Adventure sports. It’s something that lots of people get really excited about, especially when on vacation. But what about when it comes to kids?
There has been a lot of debate about letting kids take part in extreme adventure sports. A popular article published in The New Yorker raises some concerns. While it may not have condemned such behaviour, it does seriously question the impact it has on children. So, let’s take a look at the question, should kids be allowed to do adventure sports?
What’s So Great About Adventure Sports?
Adventure sports are undeniably attractive to many energetic and thrill-seeking kids. Sports like rock climbing, snowboarding, surfing, skateboarding, skiing, and mountain biking (just to name a few), thus have lots of appeal. They don’t have many of the rules and pressures of traditional team sports, and they still have all the benefits of outdoor physical activity.
It’s easy to see why some kids are attracted to these more individualistic forms of self-expression, whatever their age. Some also point out that they give kids the opportunity to gain strength and endurance while learning how to take age-appropriate risks, overcome their fears and push their limits. When properly coached and supervised, extreme sports can be a part of a healthy, balanced life.
According to Jamie Burr, a professor of exercise physiology, “If kids believe that they aren’t
challenged by an activity, they might lose interest. It’s important that young people learn to take chances and push their boundaries.” He also believes that, while (some) adventure sports may be associated with higher risks of injury, these are very important for kids to “figure out when to take risks—and when not to. Risk-free activities deprive kids of the opportunity to test themselves and overcome their fears. Risk is a fact of life.”
How Can Adventure Sports Be Bad?
But, to others, these very risks are what makes these “alternative” sports a bad choice. They say that extreme sports can often lead to extreme injuries, especially as young thrill seekers may attempt stunts that are too advanced for them.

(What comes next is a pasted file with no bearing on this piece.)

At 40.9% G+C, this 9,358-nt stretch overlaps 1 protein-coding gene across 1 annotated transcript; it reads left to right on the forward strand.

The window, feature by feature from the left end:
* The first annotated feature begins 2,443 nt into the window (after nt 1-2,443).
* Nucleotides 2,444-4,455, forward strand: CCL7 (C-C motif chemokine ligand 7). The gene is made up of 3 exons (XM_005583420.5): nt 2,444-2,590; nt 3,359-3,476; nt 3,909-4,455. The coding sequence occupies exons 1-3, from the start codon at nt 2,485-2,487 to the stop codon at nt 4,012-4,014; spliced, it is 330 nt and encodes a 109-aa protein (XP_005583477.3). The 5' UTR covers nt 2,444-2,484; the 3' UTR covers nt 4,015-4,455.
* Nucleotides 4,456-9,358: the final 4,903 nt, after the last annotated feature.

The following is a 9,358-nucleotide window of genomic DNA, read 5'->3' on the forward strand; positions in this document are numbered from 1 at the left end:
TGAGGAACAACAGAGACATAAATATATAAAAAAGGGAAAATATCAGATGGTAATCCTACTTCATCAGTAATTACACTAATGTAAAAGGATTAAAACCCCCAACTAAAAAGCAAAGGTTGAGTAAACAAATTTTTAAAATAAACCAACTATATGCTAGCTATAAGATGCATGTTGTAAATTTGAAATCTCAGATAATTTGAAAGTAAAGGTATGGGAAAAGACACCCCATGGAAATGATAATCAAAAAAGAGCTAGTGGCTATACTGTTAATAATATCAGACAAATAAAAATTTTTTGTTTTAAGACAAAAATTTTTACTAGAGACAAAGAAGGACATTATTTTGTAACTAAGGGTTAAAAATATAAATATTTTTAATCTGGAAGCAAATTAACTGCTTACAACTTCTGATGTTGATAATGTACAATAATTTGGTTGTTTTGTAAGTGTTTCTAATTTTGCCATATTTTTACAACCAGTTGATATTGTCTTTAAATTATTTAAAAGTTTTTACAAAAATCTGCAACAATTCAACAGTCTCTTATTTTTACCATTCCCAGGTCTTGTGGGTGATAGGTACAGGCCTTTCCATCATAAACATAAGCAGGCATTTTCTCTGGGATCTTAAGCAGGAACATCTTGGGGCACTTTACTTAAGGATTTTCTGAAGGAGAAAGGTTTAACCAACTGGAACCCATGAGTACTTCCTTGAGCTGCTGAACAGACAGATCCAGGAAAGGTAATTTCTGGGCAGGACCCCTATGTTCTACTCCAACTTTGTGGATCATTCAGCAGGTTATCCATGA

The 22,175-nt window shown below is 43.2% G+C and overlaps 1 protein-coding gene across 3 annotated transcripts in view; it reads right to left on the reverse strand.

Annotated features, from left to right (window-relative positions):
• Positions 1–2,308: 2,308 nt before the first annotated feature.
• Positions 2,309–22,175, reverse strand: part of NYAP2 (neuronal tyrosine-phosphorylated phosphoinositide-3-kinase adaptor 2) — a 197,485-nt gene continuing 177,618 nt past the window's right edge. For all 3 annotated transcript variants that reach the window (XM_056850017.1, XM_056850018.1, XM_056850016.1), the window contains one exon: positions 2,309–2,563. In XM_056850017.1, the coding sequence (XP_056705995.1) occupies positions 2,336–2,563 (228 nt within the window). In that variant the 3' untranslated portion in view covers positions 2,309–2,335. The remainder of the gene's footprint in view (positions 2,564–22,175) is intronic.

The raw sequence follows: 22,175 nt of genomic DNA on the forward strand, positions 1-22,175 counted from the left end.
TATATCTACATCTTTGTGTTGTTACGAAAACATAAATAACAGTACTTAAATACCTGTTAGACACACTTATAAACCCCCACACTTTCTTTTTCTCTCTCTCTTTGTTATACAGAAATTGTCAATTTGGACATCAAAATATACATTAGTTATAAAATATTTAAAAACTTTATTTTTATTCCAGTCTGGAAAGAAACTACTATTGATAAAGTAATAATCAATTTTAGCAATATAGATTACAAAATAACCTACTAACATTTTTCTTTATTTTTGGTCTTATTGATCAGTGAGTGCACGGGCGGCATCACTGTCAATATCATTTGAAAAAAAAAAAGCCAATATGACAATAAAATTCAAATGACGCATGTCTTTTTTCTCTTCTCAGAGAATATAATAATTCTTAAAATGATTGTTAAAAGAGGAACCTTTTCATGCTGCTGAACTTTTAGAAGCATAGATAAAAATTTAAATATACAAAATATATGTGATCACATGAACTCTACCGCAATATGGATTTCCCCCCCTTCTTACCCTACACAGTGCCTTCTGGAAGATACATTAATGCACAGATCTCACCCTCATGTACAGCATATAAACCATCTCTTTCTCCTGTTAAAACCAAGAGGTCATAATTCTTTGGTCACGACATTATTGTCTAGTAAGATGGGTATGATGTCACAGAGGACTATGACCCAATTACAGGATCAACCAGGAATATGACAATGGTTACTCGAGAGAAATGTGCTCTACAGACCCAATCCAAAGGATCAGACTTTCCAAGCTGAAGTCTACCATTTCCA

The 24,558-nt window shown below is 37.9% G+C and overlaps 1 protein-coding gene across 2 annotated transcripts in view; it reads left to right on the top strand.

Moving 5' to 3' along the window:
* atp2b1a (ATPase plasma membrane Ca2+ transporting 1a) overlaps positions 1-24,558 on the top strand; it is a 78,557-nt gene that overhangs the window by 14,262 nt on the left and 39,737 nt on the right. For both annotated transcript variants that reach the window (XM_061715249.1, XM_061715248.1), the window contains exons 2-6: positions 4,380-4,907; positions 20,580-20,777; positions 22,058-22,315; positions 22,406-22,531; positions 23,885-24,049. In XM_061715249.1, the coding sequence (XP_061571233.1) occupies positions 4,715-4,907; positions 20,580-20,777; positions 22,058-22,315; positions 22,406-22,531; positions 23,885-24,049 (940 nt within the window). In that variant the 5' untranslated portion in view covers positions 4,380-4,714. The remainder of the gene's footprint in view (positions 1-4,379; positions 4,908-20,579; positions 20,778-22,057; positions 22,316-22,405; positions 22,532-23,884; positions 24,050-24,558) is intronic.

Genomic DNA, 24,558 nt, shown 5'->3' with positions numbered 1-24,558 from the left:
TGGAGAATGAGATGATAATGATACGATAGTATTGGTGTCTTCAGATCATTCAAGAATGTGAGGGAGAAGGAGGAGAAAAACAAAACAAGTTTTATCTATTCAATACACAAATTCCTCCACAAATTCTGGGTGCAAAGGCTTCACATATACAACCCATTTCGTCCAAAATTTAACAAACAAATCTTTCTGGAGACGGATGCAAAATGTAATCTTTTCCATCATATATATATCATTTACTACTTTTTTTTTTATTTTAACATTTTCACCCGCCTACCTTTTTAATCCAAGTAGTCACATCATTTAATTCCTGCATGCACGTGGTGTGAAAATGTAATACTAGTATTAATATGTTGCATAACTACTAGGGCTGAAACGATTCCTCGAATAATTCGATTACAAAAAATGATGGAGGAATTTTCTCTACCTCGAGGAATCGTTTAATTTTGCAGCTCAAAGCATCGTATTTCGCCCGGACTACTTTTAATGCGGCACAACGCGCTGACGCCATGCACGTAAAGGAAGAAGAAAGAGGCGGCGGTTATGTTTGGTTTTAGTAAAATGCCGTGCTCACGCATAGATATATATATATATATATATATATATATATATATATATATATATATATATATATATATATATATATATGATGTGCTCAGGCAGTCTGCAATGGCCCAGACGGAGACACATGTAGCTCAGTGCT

“Kids aren’t mentally ready for these activities,” says professor of orthopaedics, Vani Sabesan. “They tend to underestimate risk, and their parents can’t always be trusted to keep them in check.” She also points out that “Even the most advanced protective equipment can’t prevent all injuries. Helmets aren’t made to withstand the high-level impact of these sports.”
Such sports also often require significant technical ability and skill to do right. Kids can’t just decide to start snowboarding or surfing, for example, and do it right away, unlike so many other types of sports. They need to be taught and guided before they can even begin.
What Does This All Mean For My Kid?
But let’s be real. Most kids do all kinds of risky stuff whether you want them to or not. Climbing trees, sliding down bannisters, and even rollerskating and cycling are seen as common childhood activities.
Adventure sports have many of the same risks and dangers. But, they have an additional sense of adventure and courage that is important to instil in young children. As always it up to parents to decide what’s best for their kids. But, if you do decide that extreme adventure sports are a bit much, do try to introduce other forms of outdoor adventures into their lives (lest they get what child advocacy expert Richard Louv calls “nature deficit disorder”)
While it is a parent’s job to keep your kids safe, don’t let it be at the cost of them developing judgement skills, build self-confidence, relieve stress, and promote physical fitness – all of which are vital for growing kids. Camping under the stars, fishing, stargazing, or even just playing in the woods can help a lot in building the same sense of self-confidence and risk-taking as in adventure sports.
So, I suppose that the moral is that it’s important to encourage kids to express themselves physically; whether that’s through extreme adventure sports, team-oriented sports, or some other interaction with the great outdoors. What do you think?